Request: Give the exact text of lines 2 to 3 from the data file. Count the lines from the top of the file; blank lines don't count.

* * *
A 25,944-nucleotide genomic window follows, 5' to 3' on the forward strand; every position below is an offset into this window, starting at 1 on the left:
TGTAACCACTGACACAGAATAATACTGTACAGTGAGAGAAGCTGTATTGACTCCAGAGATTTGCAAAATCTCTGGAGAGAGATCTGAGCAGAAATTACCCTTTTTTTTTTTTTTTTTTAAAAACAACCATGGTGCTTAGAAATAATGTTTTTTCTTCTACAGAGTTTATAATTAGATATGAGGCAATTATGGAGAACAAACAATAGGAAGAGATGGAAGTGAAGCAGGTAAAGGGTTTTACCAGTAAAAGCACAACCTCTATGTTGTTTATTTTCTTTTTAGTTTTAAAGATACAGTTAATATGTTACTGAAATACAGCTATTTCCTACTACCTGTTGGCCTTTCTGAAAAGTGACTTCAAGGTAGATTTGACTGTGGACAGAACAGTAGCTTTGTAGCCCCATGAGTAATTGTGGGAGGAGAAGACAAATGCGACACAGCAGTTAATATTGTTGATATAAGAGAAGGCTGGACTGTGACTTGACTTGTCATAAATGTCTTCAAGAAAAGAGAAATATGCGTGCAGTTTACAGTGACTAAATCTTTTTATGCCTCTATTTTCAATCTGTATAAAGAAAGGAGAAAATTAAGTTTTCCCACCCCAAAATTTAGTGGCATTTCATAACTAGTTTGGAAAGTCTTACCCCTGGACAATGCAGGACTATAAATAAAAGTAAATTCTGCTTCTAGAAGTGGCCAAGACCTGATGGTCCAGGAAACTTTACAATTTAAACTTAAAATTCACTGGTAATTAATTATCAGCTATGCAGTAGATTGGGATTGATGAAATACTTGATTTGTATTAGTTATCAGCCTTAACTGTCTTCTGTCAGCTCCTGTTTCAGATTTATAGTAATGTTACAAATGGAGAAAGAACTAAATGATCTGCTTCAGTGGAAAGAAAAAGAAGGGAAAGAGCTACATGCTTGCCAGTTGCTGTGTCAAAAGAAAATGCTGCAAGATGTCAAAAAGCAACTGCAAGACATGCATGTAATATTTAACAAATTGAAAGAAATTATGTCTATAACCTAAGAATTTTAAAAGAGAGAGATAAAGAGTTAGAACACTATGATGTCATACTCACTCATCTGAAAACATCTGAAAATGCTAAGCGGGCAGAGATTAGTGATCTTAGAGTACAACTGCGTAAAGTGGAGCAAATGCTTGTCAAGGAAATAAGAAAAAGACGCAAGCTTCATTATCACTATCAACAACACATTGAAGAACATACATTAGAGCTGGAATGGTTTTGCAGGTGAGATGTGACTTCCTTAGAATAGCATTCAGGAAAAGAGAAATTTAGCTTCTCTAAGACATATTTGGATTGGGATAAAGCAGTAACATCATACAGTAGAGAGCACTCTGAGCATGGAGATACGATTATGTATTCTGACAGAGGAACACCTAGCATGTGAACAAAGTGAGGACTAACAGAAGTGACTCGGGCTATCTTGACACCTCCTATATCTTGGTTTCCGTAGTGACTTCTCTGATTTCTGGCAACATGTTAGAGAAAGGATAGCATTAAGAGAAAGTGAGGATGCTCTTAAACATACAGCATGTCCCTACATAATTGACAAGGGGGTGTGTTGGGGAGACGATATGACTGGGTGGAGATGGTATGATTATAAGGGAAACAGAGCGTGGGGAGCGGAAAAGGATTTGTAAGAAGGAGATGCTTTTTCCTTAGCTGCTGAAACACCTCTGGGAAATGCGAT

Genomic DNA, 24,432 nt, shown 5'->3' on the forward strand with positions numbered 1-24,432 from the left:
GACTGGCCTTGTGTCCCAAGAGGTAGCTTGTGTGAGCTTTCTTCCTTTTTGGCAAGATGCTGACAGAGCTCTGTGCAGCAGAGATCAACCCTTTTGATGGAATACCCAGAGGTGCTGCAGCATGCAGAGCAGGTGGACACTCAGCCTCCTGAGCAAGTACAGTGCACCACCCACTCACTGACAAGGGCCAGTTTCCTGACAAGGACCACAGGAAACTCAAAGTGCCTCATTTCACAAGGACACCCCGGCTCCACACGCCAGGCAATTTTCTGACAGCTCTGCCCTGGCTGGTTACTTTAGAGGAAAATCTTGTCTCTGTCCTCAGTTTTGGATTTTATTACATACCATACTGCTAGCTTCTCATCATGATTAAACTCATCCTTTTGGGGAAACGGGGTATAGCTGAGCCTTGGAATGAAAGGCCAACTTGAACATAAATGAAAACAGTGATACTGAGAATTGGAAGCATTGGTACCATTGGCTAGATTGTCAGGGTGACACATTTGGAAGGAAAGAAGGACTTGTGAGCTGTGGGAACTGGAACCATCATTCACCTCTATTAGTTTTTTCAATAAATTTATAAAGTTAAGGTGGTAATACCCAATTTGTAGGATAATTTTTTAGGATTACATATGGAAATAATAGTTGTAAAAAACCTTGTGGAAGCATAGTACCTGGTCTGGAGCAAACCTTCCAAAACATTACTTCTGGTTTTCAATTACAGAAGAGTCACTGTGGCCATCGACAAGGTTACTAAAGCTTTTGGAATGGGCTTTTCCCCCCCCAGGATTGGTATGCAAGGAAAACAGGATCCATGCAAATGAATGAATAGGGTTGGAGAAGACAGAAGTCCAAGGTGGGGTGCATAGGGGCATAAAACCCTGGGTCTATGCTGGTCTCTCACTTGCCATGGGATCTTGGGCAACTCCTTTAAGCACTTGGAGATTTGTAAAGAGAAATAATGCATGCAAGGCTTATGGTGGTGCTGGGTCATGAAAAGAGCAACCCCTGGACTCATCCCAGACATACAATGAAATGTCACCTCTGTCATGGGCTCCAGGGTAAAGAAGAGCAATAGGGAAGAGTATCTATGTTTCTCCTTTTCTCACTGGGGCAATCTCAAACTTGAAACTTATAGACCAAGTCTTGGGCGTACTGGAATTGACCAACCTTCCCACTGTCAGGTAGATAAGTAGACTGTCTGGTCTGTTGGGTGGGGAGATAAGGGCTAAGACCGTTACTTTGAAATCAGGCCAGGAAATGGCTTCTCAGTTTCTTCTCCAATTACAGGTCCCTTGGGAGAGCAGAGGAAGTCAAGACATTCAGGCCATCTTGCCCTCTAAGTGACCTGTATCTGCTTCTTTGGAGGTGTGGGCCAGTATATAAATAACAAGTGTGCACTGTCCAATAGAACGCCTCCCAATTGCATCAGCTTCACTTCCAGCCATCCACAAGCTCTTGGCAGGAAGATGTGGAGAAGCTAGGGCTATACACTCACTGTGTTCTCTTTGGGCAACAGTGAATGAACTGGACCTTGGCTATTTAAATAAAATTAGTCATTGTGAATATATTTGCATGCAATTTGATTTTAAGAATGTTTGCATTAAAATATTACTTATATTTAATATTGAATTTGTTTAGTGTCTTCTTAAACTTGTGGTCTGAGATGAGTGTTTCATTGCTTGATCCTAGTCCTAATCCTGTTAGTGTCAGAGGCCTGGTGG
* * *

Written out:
TGTAACCACTGACACAGAATAATACTGTACAGTGAGAGAAGCTGTATTGACTCCAGAGATTTGCAAAATCTCTGGAGAGAGATCTGAGCAGAAATTACCCTTTTTTTTTTTTTTTTTTAAAAACAACCATGGTGCTTAGAAATAATGTTTTTTCTTCTACAGAGTTTATAATTAGATATGAGGCAATTATGGAGAACAAACAATAGGAAGAGATGGAAGTGAAGCAGGTAAAGGGTTTTACCAGTAAAAGCACAACCTCTATGTTGTTTATTTTCTTTTTAGTTTTAAAGATACAGTTAATATGTTACTGAAATACAGCTATTTCCTACTACCTGTTGGCCTTTCTGAAAAGTGACTTCAAGGTAGATTTGACTGTGGACAGAACAGTAGCTTTGTAGCCCCATGAGTAATTGTGGGAGGAGAAGACAAATGCGACACAGCAGTTAATATTGTTGATATAAGAGAAGGCTGGACTGTGACTTGACTTGTCATAAATGTCTTCAAGAAAAGAGAAATATGCGTGCAGTTTACAGTGACTAAATCTTTTTATGCCTCTATTTTCAATCTGTATAAAGAAAGGAGAAAATTAAGTTTTCCCACCCCAAAATTTAGTGGCATTTCATAACTAGTTTGGAAAGTCTTACCCCTGGACAATGCAGGACTATAAATAAAAGTAAATTCTGCTTCTAGAAGTGGCCAAGACCTGATGGTCCAGGAAACTTTACAATTTAAACTTAAAATTCACTGGTAATTAATTATCAGCTATGCAGTAGATTGGGATTGATGAAATACTTGATTTGTATTAGTTATCAGCCTTAACTGTCTTCTGTCAGCTCCTGTTTCAGATTTATAGTAATGTTACAAATGGAGAAAGAACTAAATGATCTGCTTCAGTGGAAAGAAAAAGAAGGGAAAGAGCTACATGCTTGCCAGTTGCTGTGTCAAAAGAAAATGCTGCAAGATGTCAAAAAGCAACTGCAAGACATGCATGTAATATTTAACAAATTGAAAGAAATTATGTCTATAACCTAAGAATTTTAAAAGAGAGAGATAAAGAGTTAGAACACTATGATGTCATACTCACTCATCTGAAAACATCTGAAAATGCTAAGCGGGCAGAGATTAGTGATCTTAGAGTACAACTGCGTAAAGTGGAGCAAATGCTTGTCAAGGAAATAAGAAAAAGACGCAAGCTTCATTATCACTATCAACAACACATTGAAGAACATACATTAGAGCTGGAATGGTTTTGCAGGTGAGATGTGACTTCCTTAGAATAGCATTCAGGAAAAGAGAAATTTAGCTTCTCTAAGACATATTTGGATTGGGATAAAGCAGTAACATCATACAGTAGAGAGCACTCTGAGCATGGAGATACGATTATGTATTCTGACAGAGGAACACCTAGCATGTGAACAAAGTGAGGACTAACAGAAGTGACTCGGGCTATCTTGACACCTCCTATATCTTGGTTTCCGTAGTGACTTCTCTGATTTCTGGCAACATGTTAGAGAAAGGATAGCATTAAGAGAAAGTGAGGATGCTCTTAAACATACAGCATGTCCCTACATAATTGACAAGGGGGTGTGTTGGGGAGACGATATGACTGGGTGGAGATGGTATGATTATAAGGGAAACAGAGCGTGGGGAGCGGAAAAGGATTTGTAAGAAGGAGATGCTTTTTCCTTAGCTGCTGAAACACCTCTGGGAAATGCGAT

Genomic DNA, 24,432 nt, shown 5'->3' on the forward strand with positions numbered 1-24,432 from the left: